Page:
In a competitive market, finding and keeping fundraisers can be difficult. Liza Ramrayka has some useful advice.
Fundraising is the lifeblood of most charities, but for many of them recruiting and retaining good fundraisers is a perennial problem.
Increased competition for funds within the sector, combined with pressures to diversify income streams, means that organisations want their fundraisers to demonstrate proven skills and a strong track record. But if you're a small charity, have a low profile or can't afford much by way of salary, it can be difficult to attract the right candidates. And the recent surge in fundraising activity by universities, hospitals and schools has made the race for both funds and experienced fundraisers even more competitive.
And it doesn't stop there. Compared with marketing, fundraising is a small enough sector for a talented fundraiser to get noticed quickly.
So if you want to hang on to them, it's important to think about your fundraiser's professional development, be it formal training or less formal opportunities such as mentoring.
Whether you decide to use a specialist recruitment agency or manage the search and selection process yourself, there are several things you can do to ensure you attract the best candidates on the market. This guide shows you what to do.
1. Sell your organisation
Recruitment agencies agree that charities should approach their search for good fundraisers in the same way they set out to attract donors. From the job advertisement to application materials, you need to explain why your cause is worth working for, especially if you're a small charity or one with a low profile. More than a third of Institute of Fundraising members surveyed in 2004 said affinity with their organisation's work was the main motivation for choosing their current job, and one in 12 said their employer's reputation had attracted them to the post.
Think about what will motivate a fundraiser to work for your organisation.
Is there an exciting opportunity to provide a new and unique service, or expand existing ones? Has your charity won recognition within or outside the sector for its work, or awards for its services?
If the salary on offer is limited or not as competitive as that offered by similar charities, think about the wider remuneration package. Does your charity offer an occupational pension scheme or a health plan? Or can you offer the opportunity for flexible working, such as flexitime, home working or job sharing? One recruitment consultant says organisations that can offer these perks are better placed to attract experienced fundraisers returning from a career break or from caring for children.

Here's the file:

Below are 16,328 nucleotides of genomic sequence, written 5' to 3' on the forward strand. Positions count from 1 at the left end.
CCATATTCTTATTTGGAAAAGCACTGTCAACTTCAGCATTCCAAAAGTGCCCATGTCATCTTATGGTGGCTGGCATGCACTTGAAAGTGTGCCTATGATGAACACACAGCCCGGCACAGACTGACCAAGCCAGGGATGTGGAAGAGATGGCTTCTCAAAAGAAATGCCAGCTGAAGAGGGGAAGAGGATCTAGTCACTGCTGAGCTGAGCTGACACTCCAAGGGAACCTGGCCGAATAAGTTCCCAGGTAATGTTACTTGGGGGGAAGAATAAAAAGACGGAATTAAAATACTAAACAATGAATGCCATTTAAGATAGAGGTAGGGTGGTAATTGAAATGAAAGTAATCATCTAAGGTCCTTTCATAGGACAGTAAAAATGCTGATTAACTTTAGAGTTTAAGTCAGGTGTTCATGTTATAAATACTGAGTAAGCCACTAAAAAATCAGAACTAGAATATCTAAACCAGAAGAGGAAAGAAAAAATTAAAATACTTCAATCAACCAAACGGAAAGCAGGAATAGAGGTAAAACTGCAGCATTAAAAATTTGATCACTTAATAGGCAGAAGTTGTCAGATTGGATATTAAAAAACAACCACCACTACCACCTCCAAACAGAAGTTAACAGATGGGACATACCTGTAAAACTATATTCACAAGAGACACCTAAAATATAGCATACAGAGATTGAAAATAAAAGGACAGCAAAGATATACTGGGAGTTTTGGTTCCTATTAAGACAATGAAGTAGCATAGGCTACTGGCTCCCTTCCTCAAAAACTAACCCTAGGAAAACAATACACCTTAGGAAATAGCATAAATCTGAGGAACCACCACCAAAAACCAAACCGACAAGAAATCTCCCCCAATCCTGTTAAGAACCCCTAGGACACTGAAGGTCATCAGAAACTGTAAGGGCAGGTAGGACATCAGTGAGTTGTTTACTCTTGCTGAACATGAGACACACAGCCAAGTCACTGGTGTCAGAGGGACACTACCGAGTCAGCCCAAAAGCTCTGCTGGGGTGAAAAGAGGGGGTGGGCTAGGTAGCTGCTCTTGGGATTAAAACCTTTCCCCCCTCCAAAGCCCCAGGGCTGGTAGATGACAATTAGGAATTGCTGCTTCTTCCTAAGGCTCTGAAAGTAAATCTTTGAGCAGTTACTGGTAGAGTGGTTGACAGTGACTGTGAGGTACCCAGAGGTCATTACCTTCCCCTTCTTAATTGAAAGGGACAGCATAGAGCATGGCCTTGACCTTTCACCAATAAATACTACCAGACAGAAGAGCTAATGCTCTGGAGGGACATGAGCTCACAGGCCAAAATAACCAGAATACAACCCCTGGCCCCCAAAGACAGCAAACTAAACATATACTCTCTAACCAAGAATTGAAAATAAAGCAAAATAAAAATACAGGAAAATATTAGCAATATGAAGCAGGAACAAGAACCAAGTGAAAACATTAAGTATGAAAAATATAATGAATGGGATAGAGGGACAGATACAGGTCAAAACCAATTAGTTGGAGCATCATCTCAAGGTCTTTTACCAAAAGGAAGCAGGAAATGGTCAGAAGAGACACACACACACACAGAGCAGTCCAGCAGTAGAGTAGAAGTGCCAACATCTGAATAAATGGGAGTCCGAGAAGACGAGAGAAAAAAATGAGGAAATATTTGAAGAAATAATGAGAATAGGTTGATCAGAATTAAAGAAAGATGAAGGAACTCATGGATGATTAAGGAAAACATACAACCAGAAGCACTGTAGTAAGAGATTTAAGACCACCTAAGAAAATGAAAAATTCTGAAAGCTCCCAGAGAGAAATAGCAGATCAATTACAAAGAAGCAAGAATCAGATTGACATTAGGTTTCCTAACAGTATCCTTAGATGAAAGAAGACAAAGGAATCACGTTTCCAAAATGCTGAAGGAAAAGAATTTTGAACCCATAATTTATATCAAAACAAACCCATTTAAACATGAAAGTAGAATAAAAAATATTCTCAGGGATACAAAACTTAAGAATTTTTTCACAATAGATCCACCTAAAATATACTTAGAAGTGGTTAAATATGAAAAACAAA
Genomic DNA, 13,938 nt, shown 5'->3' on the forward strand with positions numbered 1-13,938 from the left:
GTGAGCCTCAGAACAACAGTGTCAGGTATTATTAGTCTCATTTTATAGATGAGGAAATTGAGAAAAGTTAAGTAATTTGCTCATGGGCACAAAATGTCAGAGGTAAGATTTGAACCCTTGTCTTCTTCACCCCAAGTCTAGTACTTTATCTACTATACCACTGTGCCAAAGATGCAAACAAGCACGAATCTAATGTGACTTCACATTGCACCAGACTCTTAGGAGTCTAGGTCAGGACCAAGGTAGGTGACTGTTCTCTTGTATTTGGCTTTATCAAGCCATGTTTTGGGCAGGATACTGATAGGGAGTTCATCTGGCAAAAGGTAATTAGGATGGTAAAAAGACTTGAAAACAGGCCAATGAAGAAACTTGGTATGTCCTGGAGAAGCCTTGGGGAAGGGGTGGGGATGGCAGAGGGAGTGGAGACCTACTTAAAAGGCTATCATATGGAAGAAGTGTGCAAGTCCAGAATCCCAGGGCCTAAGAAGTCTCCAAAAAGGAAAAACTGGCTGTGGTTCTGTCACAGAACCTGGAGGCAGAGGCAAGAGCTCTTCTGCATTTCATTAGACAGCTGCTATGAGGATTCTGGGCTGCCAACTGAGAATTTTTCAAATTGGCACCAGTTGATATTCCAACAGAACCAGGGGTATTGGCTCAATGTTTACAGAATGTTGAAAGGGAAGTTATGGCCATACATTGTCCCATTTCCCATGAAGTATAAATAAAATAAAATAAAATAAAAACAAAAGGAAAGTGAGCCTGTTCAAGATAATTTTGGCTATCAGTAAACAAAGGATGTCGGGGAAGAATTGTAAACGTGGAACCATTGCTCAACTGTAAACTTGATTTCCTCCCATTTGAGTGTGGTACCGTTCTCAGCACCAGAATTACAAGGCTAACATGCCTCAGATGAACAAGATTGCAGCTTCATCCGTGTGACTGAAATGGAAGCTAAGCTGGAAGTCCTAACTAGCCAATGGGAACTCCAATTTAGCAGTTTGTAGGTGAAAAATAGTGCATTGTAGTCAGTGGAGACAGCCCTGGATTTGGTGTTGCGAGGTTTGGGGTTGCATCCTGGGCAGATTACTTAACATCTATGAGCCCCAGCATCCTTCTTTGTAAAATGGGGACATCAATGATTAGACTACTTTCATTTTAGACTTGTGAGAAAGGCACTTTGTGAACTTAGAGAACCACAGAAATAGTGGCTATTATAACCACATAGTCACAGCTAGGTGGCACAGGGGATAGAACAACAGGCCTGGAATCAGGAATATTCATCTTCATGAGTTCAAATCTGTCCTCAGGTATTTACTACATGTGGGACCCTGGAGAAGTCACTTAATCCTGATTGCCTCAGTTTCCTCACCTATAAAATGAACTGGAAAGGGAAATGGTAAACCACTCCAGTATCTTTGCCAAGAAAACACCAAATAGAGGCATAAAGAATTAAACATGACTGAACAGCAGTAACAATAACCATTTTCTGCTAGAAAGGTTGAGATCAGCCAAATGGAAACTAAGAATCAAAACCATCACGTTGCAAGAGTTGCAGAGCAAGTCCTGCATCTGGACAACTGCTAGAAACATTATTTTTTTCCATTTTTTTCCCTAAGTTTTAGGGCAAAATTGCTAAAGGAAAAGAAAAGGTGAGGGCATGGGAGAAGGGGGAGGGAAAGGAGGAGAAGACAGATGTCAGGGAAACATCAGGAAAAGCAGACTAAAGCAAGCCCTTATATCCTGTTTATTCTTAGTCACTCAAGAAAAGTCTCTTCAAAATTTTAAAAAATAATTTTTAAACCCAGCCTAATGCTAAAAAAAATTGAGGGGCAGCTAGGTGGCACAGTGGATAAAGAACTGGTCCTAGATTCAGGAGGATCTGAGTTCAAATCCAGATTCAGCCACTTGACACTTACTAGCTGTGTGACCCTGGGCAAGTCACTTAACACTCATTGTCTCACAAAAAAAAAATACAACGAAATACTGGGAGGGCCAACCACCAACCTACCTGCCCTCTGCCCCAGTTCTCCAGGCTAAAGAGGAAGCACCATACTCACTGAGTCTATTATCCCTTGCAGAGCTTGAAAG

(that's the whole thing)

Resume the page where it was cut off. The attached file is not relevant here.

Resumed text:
2. Decide which skills are essential and which are desirable
Your ideal fundraiser is probably somebody with a great track record, bags of enthusiasm for the cause and a list as long as your arm of relevant qualifications.
In reality, you might have to rethink what you're after so that the fundraising post doesn't sit vacant for three months because it is impossible to fill.
Julian Smith, senior account executive at Charity People, says that although the HR department will have responsibility for the recruitment process, it may not be as aware as the present incumbent or their line manager of which skills and attributes are absolutely necessary. "What a good agency can do is talk to the fundraiser's manager to find out what is essential and what is desirable," she says. "Then you may need to work out which 50-60 per cent is really essential."
With this in mind, think about the wording of job descriptions and person specifications so that you don't put off or rule out a potentially excellent candidate. Do you really need to say 'five years' experience of fundraising needed'? Or would 'five years' experience in a target-driven or performance-related environment' make the job more accessible to suitable applicants?
3. Cast a wide net
Advertising your fundraising vacancy in the voluntary sector press or the relevant specialist sections of national newspapers is an excellent way of reaching the fundraising community. But don't forget the minority press (for example, the Commission for Racial Equality maintains a contacts list at cre.gov.uk), or the local and regional press.